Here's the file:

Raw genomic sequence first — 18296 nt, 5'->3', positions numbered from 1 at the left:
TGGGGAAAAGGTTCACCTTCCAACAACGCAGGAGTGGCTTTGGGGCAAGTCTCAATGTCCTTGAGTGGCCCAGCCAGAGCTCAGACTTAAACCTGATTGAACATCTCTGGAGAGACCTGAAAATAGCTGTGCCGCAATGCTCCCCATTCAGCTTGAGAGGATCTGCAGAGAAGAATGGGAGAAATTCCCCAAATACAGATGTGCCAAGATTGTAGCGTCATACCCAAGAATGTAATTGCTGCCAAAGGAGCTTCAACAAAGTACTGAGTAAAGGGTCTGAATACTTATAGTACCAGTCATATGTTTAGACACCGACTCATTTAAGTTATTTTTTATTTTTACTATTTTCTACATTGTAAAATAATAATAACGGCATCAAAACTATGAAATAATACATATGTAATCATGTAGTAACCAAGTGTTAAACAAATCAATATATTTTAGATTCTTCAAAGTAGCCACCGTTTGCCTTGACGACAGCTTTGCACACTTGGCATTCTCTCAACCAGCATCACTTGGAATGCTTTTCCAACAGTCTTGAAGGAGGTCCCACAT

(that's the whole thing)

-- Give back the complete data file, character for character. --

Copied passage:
Raw genomic sequence first — 18296 nt, 5'->3', positions numbered from 1 at the left:
TGGGGAAAAGGTTCACCTTCCAACAACGCAGGAGTGGCTTTGGGGCAAGTCTCAATGTCCTTGAGTGGCCCAGCCAGAGCTCAGACTTAAACCTGATTGAACATCTCTGGAGAGACCTGAAAATAGCTGTGCCGCAATGCTCCCCATTCAGCTTGAGAGGATCTGCAGAGAAGAATGGGAGAAATTCCCCAAATACAGATGTGCCAAGATTGTAGCGTCATACCCAAGAATGTAATTGCTGCCAAAGGAGCTTCAACAAAGTACTGAGTAAAGGGTCTGAATACTTATAGTACCAGTCATATGTTTAGACACCGACTCATTTAAGTTATTTTTTATTTTTACTATTTTCTACATTGTAAAATAATAATAACGGCATCAAAACTATGAAATAATACATATGTAATCATGTAGTAACCAAGTGTTAAACAAATCAATATATTTTAGATTCTTCAAAGTAGCCACCGTTTGCCTTGACGACAGCTTTGCACACTTGGCATTCTCTCAACCAGCATCACTTGGAATGCTTTTCCAACAGTCTTGAAGGAGGTCCCACAT